Crowds are expected to march through San Francisco's Mission District and Oakland's Fruitvale neighborhood Saturday. May 1 has become an annual day of protest and activism around immigration reform.
Many who plan to attend said they feel a new urgency in their cause after Arizona Gov. Jan Brewer signed the nation's toughest anti-illegal immigrant law Friday. Arizona's SB 1070 requires police to ask about a person's immigrant status when they suspect the person could be in the U.S. illegally. The law also requires immigrants to provide proof that they are in the country legally.
Activists say the sentiment that drove the passage of that law could surface in other states, and they want to stop it before it does.
Their slogan is, "We are all Arizona."
Vanessa Borjas, a 17-year-old junior at Life Academy High School in Oakland, is a leader of a prayer vigil scheduled for Friday at the Cathedral of Christ the Light. She and many of her friends are outraged by the Arizona law and its treatment of illegal immigrants. Borjas said that anger may motivate more people to speak out.
"States are now taking responsibility and it's not supposed to be like that," said Borjas, a student leader working with the Oakland Community Organizations. "What if other states continue doing that?
"It shouldn't be (states). It should be the whole country itself," she said.
Borjas and others like her want lawmakers and President Obama to move more quickly on comprehensive reform of immigration rules. Their hope is that national reform would stop states from claiming oversight of immigration matters, which have been mostly the domain of the federal government.
Immigrant advocates see the Arizona law as a rallying point. Andrea Mercado, lead organizer for Mujeres Unidas y Activas in Oakland, said the new law is a direct attack on immigrants that makes Saturday's protests even more relevant than in years past.
"We're putting more energy into May 1st mobilization because we can't let attacks like what happened in Arizona continue," Mercado said. "You hear people say the immigration system is broken yet we continue to enforce these broken rules and continue to tear apart families and deport people in record numbers."
Bill Hing, a law professor at the University of San Francisco and UC Davis, said the passage of the Arizona law may actually have helped the cause of immigrants rather than hurt it. He said national reform is more likely now.
"What happened in Arizona added more impetus for something to happen this year," Hing said. "Because there's such outrage over Arizona by immigration advocates, there's more pressure being placed on Congress."
The Obama administration has asked for a Justice Department review before deciding whether to act on the Arizona law, after the president called it "misguided" and said it could lead to police abuses. Meanwhile, the American Civil Liberties Union has said it plans to sue.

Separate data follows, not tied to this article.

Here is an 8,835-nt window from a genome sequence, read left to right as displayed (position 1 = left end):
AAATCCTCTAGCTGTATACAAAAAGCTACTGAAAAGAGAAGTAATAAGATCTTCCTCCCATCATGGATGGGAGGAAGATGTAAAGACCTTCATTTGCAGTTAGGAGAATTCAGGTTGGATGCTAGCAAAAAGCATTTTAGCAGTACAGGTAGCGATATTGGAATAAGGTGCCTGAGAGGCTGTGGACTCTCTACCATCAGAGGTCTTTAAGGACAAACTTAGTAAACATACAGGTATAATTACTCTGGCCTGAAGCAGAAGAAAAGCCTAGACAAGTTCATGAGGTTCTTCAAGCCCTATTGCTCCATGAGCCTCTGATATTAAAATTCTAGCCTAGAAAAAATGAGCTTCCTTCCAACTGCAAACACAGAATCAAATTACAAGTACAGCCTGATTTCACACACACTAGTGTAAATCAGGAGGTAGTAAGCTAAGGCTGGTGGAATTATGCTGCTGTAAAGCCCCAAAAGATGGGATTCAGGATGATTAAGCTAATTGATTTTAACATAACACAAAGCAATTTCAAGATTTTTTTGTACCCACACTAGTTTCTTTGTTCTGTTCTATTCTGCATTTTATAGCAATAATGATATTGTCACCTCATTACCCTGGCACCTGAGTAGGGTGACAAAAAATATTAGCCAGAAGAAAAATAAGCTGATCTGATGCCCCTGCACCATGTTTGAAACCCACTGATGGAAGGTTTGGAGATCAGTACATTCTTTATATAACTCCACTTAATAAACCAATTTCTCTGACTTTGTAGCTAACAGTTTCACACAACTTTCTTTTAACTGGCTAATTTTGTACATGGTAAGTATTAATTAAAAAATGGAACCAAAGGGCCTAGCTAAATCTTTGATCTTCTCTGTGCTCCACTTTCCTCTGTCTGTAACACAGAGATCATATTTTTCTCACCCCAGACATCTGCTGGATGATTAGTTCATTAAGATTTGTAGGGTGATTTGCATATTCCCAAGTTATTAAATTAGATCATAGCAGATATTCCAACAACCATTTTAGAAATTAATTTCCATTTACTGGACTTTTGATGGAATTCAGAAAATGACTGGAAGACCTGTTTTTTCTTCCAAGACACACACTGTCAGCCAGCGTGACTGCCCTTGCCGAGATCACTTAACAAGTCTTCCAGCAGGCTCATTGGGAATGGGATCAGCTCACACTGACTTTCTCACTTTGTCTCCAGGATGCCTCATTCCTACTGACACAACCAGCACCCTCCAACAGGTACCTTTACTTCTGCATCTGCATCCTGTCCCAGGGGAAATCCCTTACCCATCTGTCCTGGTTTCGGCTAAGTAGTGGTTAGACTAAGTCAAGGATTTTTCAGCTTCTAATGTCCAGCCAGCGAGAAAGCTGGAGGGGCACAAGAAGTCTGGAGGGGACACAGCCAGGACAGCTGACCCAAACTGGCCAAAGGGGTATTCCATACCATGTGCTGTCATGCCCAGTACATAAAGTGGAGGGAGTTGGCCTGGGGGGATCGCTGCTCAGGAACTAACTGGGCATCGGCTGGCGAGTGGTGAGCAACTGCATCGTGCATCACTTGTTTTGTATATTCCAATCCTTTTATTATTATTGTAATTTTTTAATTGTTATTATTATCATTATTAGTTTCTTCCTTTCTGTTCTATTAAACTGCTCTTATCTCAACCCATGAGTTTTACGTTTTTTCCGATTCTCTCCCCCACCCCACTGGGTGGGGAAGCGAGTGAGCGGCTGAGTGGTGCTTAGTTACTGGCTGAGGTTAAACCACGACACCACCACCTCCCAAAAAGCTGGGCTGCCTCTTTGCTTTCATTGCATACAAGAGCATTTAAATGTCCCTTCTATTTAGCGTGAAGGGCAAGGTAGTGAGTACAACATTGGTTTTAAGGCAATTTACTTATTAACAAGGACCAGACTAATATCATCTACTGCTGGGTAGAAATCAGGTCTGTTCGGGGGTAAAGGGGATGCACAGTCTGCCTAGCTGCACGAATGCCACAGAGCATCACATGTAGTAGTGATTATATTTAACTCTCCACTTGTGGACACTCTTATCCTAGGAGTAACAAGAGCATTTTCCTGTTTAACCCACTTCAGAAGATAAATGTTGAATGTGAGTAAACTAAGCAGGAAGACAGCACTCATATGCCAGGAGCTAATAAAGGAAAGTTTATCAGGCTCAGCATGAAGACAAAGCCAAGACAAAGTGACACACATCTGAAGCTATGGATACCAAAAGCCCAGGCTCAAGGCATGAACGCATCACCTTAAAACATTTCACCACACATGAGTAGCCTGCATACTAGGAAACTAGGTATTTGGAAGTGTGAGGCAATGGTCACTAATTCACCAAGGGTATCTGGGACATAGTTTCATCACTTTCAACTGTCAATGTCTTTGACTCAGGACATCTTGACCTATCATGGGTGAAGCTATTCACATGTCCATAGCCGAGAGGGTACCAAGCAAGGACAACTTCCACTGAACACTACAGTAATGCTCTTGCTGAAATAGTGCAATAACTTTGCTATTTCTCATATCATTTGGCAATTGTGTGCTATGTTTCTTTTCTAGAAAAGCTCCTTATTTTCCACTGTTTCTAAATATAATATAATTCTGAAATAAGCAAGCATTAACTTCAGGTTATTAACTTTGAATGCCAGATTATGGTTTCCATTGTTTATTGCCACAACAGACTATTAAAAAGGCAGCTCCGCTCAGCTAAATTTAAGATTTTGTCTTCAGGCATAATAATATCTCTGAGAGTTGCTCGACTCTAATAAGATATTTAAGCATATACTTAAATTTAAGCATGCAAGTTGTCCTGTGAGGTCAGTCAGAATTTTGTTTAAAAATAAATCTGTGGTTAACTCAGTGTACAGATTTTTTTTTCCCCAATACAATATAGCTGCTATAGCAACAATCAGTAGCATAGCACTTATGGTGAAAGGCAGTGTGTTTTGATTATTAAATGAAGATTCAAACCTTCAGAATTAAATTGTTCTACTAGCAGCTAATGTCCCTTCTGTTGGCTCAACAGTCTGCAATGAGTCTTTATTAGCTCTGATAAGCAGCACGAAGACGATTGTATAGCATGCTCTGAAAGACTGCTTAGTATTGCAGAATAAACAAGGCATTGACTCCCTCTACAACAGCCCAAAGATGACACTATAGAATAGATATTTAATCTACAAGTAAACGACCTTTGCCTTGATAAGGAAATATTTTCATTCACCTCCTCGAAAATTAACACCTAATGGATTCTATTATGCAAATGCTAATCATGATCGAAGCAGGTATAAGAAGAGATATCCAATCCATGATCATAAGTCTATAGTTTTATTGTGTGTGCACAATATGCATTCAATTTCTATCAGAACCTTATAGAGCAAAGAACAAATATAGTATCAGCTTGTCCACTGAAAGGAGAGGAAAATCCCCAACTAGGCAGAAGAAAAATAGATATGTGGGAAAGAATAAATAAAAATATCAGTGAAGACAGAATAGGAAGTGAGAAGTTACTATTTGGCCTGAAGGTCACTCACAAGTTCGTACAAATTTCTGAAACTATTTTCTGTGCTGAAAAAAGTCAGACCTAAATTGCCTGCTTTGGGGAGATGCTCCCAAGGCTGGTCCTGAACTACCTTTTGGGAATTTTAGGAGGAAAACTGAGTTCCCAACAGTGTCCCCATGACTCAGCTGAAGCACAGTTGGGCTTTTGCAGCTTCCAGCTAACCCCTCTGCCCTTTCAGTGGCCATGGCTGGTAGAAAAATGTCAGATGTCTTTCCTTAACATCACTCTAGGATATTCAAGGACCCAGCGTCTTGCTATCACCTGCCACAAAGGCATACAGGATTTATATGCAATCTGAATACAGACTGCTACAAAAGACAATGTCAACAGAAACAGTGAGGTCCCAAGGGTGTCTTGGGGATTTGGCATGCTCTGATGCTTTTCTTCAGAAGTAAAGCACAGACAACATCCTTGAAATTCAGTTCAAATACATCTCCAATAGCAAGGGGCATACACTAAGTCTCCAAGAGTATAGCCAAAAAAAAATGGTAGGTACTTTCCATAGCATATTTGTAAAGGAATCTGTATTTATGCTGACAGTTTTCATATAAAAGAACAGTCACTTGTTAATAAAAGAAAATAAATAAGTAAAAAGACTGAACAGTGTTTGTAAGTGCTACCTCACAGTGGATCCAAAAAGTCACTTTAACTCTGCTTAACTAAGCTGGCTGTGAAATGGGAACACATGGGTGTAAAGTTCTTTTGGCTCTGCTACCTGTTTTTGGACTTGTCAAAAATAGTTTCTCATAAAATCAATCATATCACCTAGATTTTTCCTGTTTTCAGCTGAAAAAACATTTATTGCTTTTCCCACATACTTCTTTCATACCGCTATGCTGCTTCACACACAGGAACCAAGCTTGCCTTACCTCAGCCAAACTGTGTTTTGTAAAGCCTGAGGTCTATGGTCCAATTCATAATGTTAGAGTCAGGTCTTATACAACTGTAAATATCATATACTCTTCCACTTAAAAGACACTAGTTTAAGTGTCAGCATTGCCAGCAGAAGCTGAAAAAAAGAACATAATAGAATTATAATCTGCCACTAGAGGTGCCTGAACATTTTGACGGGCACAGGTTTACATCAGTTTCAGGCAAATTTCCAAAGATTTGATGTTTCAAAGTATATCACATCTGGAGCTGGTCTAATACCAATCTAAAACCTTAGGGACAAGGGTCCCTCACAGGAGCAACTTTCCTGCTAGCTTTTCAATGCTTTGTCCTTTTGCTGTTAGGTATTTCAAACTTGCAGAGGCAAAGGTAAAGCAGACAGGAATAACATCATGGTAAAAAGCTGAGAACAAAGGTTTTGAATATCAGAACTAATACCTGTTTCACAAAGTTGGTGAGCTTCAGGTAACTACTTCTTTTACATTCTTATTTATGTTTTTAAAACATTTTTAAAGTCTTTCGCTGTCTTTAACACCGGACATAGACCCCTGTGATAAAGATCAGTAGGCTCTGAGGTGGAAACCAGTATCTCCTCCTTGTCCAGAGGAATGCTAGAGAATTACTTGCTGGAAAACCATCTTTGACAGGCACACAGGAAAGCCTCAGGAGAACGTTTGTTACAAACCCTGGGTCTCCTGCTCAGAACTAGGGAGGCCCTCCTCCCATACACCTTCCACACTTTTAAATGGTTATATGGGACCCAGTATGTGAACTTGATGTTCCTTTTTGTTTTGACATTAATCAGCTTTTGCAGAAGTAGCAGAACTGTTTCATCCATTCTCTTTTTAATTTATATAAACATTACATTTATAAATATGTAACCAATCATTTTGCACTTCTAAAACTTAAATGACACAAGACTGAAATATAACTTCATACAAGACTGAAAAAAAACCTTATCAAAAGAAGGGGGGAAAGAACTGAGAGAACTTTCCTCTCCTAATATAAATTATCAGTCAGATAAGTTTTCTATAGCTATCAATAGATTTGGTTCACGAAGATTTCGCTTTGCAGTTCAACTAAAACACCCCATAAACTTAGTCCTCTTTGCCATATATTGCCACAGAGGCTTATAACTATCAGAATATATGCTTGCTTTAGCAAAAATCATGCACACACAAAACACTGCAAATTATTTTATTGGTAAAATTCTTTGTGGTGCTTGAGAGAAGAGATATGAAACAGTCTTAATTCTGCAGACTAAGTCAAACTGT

Critics of the law say it is unconstitutional and promotes racial profiling. They also say it creates a public safety issue by discouraging immigrants from coming forward to report crimes.
Activists were disappointed last year as immigration reform took a back seat to the passage of the health care bill, and they cautiously hope the Obama administration will make their cause a priority this year. The legislation could include a so-called amnesty clause that may give legal status to the country's undocumented immigrants.
Yet the pursuit of the proposed reforms has some activists worried about what new enforcement measures could be included. Some see the Arizona law as a preview of enforcement measures that could take shape nationally.
Supporters of the Arizona law say the Obama administration has moved too slowly, and the state needed to protect itself and its financial interests.
"Opponents of immigration reform are trying to portray it as racial profiling when it is not," said Ira Mehlman, spokesman for the Federation for American Immigration Reform, or FAIR, based in Washington, D.C.
He said the law directs police officers to ask about a person's legal status only as part of regular law enforcement duties, such as during a traffic stop for a red light violation if the officer sees signs they could be here illegally. Mehlman said the law does not give police officers any more power than they already have, and does not let them consider a person's race exclusively as a reason for stopping them.
Some, like Lillian Galedo of Filipino Advocates for Justice of Oakland, see the law differently. Galedo said the law would lead directly to increased racial profiling that could target anyone who looks like they could have been born outside the U.S.
"It isn't just racial profiling of Latinos," Galedo said. "It is anyone who seems foreign born. People forget the undocumented population comes from all over the world."
In addition to the question of racial profiling, Hing said another key point in any legal challenge of the Arizona law depends on whether a court thinks the state law interferes with the federal government's oversight of immigrants entering and leaving the country. In other cases, Hing said, courts have differed on whether the state or federal government has the ultimate say.
Borjas, the high schooler who is also an immigrant from Mexico, said the vigil and the rallies planned for this weekend are part of a fight on behalf of all immigrants.
"I thought it was time to step up and speak up for what we want," she said. " I just want to have a voice."
Rallies and vigils are scheduled around the Bay Area for May Day, an annual day of action for immigration reform.